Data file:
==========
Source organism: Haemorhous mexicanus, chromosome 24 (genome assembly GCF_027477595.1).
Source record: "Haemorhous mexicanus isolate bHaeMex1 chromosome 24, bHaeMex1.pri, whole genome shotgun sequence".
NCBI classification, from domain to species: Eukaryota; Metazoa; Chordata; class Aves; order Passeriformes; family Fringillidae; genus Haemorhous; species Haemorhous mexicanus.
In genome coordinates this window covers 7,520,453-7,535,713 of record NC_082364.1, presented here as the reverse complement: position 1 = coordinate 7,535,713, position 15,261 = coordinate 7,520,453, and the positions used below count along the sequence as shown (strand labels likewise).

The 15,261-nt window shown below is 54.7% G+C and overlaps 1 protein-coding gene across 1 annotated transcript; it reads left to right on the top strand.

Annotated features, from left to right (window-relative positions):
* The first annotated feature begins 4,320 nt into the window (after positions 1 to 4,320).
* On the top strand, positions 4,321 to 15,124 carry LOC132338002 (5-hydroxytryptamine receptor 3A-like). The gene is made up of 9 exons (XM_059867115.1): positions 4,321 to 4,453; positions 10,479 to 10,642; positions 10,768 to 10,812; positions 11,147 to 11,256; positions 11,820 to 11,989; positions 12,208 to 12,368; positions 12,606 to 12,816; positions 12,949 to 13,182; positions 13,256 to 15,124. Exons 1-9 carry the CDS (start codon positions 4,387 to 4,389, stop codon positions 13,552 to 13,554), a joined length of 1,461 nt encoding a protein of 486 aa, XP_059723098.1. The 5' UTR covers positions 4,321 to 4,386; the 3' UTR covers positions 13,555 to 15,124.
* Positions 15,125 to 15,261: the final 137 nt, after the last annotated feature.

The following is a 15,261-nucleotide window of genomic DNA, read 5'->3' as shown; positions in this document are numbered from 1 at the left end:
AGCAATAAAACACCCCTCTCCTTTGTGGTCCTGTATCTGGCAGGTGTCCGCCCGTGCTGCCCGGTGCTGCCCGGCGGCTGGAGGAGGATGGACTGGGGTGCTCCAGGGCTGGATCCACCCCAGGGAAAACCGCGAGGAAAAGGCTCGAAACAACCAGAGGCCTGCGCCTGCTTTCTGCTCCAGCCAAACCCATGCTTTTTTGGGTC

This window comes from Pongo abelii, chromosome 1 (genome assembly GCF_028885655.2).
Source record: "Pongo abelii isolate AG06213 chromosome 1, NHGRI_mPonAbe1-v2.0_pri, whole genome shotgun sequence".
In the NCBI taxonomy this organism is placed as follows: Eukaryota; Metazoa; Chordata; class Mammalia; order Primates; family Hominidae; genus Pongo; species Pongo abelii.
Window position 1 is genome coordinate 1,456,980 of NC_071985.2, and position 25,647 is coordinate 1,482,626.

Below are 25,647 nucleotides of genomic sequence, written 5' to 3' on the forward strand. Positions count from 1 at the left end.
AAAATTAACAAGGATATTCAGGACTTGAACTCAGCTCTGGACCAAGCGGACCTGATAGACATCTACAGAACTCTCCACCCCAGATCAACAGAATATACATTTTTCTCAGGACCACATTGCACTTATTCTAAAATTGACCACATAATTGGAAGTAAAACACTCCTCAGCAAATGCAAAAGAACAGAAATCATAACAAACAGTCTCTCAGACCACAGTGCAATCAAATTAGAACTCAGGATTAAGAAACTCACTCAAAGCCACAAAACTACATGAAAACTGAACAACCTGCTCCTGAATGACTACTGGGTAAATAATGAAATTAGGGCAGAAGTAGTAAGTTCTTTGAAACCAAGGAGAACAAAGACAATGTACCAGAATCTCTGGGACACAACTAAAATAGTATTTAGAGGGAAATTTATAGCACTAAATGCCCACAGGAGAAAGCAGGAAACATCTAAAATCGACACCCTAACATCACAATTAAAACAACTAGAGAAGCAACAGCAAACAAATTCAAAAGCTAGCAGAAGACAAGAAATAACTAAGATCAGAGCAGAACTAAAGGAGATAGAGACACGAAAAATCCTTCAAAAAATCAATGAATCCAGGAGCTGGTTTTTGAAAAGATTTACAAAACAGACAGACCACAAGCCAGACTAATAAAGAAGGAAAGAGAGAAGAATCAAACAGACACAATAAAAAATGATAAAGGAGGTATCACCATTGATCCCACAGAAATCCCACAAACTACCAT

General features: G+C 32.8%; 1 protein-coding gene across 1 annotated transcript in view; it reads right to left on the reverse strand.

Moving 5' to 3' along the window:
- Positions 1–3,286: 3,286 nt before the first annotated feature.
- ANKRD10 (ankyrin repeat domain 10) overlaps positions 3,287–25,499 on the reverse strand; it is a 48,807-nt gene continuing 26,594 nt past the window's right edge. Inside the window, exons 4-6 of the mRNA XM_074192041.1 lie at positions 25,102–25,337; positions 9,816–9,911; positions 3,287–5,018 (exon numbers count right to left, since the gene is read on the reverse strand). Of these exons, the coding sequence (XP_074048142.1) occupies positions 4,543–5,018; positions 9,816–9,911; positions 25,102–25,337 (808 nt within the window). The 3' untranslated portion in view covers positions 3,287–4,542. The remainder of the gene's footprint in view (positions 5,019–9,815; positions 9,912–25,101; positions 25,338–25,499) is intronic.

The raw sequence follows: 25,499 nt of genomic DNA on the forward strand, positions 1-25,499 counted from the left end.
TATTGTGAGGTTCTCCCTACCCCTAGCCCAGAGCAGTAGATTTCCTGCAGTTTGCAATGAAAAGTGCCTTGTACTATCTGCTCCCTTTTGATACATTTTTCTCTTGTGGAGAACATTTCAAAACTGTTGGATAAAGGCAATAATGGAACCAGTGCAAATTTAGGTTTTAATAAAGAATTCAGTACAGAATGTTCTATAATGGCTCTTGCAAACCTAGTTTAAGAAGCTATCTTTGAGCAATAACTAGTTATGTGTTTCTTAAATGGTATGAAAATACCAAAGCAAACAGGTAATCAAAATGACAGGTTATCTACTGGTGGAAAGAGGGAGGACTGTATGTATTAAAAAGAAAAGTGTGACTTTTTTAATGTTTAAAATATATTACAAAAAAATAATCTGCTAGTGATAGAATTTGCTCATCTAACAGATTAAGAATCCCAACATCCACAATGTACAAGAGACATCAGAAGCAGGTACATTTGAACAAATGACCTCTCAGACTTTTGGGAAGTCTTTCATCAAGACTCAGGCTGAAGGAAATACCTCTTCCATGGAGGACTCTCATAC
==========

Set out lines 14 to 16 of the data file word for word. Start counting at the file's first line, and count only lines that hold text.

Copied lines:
In the NCBI taxonomy this organism is placed as follows: Eukaryota; Metazoa; Chordata; class Mammalia; order Primates; family Hominidae; genus Pongo; species Pongo abelii.
Window position 1 is genome coordinate 1,456,980 of NC_071985.2, and position 25,647 is coordinate 1,482,626.

Below are 25,647 nucleotides of genomic sequence, written 5' to 3' on the forward strand. Positions count from 1 at the left end.